This morning we began our new teaching series on prayer, reflecting on the astonishing story of Moses’ prayer to God in the aftermath of Israel’s building of the Golden Calf, a betrayal which brings God perilously close to getting rid of Israel, and starting again with a new people. Hopefully the talk will appear soon on YWBC’s audio page.
Reading Exodus 32 again over the past week, I’ve been struck again by how significant Moses’ prayers were. Filled with hurt and anger, God tells Moses to ‘let me alone,’ so he can come to terms with Israel’s idolatry and proceed with plans to get rid of them, starting afresh with a new people borne of Moses. But Moses doesn’t give God the space he’s looking for. Instead, he encourages God to think of his reputation (what would the Egyptians think if God brought the Israelites out of slavery only to annihilate them in the future?) and also the promises made to forefathers such as Abraham and Isaac.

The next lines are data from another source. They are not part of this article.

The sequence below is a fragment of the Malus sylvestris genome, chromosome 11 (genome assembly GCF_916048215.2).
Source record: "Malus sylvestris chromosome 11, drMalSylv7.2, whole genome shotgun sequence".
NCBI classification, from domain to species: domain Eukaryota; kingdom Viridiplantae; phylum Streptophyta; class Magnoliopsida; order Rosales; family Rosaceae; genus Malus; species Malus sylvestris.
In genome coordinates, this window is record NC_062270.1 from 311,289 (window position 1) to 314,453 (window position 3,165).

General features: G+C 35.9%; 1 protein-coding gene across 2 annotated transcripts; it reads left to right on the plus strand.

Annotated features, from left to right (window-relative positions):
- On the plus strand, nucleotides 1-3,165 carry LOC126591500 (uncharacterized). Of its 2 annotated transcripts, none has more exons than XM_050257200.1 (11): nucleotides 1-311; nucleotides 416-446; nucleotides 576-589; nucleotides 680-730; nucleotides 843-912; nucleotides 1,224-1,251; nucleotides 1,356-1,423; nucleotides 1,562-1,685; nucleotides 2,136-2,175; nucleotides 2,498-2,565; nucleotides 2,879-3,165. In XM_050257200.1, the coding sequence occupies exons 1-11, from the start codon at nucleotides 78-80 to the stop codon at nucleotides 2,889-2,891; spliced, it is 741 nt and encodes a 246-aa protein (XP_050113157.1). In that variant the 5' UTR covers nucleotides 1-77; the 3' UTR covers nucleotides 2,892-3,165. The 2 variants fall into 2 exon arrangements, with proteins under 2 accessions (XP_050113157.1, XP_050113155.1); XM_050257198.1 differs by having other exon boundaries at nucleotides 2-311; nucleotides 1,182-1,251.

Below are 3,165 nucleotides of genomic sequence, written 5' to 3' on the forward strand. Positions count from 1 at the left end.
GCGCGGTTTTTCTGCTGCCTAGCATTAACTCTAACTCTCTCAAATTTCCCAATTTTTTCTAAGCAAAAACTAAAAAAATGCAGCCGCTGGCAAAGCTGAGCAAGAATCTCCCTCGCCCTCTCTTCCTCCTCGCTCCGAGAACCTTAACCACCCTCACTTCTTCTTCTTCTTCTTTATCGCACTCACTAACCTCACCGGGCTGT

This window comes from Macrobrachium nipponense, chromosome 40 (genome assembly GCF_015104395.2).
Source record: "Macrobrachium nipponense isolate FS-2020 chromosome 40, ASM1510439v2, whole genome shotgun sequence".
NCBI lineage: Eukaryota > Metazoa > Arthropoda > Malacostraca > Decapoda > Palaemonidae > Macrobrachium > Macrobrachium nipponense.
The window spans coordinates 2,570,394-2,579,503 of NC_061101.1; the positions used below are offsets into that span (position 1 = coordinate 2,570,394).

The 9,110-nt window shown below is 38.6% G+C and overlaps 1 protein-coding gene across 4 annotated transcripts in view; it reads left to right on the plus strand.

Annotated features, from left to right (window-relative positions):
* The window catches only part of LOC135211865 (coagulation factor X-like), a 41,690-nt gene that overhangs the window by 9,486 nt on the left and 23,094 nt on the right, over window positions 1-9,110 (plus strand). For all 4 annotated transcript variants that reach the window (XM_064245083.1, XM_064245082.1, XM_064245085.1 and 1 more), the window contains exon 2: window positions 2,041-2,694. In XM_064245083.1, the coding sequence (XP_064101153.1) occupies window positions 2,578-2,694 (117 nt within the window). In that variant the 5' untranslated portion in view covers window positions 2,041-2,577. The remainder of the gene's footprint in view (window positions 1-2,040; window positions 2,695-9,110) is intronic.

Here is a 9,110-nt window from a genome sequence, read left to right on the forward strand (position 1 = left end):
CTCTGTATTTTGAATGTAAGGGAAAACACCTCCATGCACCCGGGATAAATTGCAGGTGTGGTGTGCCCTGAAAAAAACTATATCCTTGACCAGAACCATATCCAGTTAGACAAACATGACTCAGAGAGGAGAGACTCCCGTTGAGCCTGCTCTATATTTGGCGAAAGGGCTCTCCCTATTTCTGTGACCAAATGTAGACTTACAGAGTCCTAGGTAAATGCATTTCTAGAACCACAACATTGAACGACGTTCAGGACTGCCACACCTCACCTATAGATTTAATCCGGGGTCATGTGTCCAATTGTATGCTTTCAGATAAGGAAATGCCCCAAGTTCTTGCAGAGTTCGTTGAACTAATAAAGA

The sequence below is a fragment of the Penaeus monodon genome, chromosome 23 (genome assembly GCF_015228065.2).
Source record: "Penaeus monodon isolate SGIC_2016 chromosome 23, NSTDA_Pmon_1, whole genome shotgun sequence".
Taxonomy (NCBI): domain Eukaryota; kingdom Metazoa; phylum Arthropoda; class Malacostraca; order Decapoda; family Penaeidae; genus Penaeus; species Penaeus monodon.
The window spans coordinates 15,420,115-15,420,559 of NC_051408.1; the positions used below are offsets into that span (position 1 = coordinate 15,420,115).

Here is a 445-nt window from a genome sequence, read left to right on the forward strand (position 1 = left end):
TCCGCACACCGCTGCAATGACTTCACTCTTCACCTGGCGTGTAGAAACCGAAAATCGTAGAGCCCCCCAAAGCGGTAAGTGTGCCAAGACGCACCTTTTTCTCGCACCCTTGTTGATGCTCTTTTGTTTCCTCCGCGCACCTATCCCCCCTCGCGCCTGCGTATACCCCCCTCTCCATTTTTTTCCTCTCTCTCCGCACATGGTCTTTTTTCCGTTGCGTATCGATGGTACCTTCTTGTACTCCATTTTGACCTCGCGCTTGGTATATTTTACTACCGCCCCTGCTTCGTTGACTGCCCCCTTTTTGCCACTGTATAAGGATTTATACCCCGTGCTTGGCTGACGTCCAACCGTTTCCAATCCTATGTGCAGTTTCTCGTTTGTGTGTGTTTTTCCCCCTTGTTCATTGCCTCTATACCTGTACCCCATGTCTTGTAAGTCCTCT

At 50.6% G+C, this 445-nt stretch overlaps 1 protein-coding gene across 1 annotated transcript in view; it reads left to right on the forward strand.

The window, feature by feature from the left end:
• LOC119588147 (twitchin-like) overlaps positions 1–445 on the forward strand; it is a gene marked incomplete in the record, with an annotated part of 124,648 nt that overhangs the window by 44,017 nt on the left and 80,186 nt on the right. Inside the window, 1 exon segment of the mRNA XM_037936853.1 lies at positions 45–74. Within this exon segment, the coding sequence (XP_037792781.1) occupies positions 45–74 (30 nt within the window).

This isn’t the only biblical story where God’s mind appears to be changed by human pleading. In Genesis 18 Abraham negotiates with God and persuades him not to destroy Sodom, and in 2 Kings 20 we read of Hezekiah’s life being prolonged for another 15 years because of his prayers.
The question is, how do we live differently in the light of such passages? In his excellent book, God of the Possible, Greg Boyd suggests: ‘Many Christians do not pray as passionately as they could because they don’t see how it could make any significant difference. They pray, but they often do so out of sheer obedience and without the sense of urgency that Scripture consistently attaches to prayer.’
Sometimes it feels as if we’re passively sitting, waiting, wondering when the renewal we all hope for is going to begin. But as James writes, ‘You do not have, because you do not ask’ (James 4:2). Shaping the future of our church begins with prayer, not presuming upon God’s blessing, but starting to show God how dissatisfied and demanding we are.
It would be good to hear the thoughts of others of others on this issue, and good to hear of anything you sense God saying as you pray.